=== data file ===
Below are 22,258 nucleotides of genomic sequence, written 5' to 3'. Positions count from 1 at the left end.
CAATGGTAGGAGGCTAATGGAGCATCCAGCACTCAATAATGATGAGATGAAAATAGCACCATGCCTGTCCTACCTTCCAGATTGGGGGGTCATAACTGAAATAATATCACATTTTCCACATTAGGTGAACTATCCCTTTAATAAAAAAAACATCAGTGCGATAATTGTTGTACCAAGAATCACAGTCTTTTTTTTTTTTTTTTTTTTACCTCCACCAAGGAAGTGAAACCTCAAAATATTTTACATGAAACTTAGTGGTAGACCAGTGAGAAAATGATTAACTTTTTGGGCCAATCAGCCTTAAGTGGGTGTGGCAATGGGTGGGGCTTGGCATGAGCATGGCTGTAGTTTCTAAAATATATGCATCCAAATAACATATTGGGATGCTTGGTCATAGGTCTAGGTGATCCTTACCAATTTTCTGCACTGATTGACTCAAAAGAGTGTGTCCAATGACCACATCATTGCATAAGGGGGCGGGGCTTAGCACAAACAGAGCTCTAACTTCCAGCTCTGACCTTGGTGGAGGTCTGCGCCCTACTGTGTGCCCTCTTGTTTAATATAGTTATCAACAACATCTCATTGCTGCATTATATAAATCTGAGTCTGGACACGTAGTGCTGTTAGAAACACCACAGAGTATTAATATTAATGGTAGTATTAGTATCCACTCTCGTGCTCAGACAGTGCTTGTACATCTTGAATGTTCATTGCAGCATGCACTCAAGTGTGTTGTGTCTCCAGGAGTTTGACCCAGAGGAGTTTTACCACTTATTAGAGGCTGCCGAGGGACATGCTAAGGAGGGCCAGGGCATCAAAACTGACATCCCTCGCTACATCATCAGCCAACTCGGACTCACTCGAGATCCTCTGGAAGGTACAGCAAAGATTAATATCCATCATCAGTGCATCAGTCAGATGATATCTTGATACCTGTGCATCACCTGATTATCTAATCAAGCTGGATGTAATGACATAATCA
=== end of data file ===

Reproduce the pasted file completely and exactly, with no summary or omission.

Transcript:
Below are 22,258 nucleotides of genomic sequence, written 5' to 3'. Positions count from 1 at the left end.
CAATGGTAGGAGGCTAATGGAGCATCCAGCACTCAATAATGATGAGATGAAAATAGCACCATGCCTGTCCTACCTTCCAGATTGGGGGGTCATAACTGAAATAATATCACATTTTCCACATTAGGTGAACTATCCCTTTAATAAAAAAAACATCAGTGCGATAATTGTTGTACCAAGAATCACAGTCTTTTTTTTTTTTTTTTTTTTACCTCCACCAAGGAAGTGAAACCTCAAAATATTTTACATGAAACTTAGTGGTAGACCAGTGAGAAAATGATTAACTTTTTGGGCCAATCAGCCTTAAGTGGGTGTGGCAATGGGTGGGGCTTGGCATGAGCATGGCTGTAGTTTCTAAAATATATGCATCCAAATAACATATTGGGATGCTTGGTCATAGGTCTAGGTGATCCTTACCAATTTTCTGCACTGATTGACTCAAAAGAGTGTGTCCAATGACCACATCATTGCATAAGGGGGCGGGGCTTAGCACAAACAGAGCTCTAACTTCCAGCTCTGACCTTGGTGGAGGTCTGCGCCCTACTGTGTGCCCTCTTGTTTAATATAGTTATCAACAACATCTCATTGCTGCATTATATAAATCTGAGTCTGGACACGTAGTGCTGTTAGAAACACCACAGAGTATTAATATTAATGGTAGTATTAGTATCCACTCTCGTGCTCAGACAGTGCTTGTACATCTTGAATGTTCATTGCAGCATGCACTCAAGTGTGTTGTGTCTCCAGGAGTTTGACCCAGAGGAGTTTTACCACTTATTAGAGGCTGCCGAGGGACATGCTAAGGAGGGCCAGGGCATCAAAACTGACATCCCTCGCTACATCATCAGCCAACTCGGACTCACTCGAGATCCTCTGGAAGGTACAGCAAAGATTAATATCCATCATCAGTGCATCAGTCAGATGATATCTTGATACCTGTGCATCACCTGATTATCTAATCAAGCTGGATGTAATGACATAATCA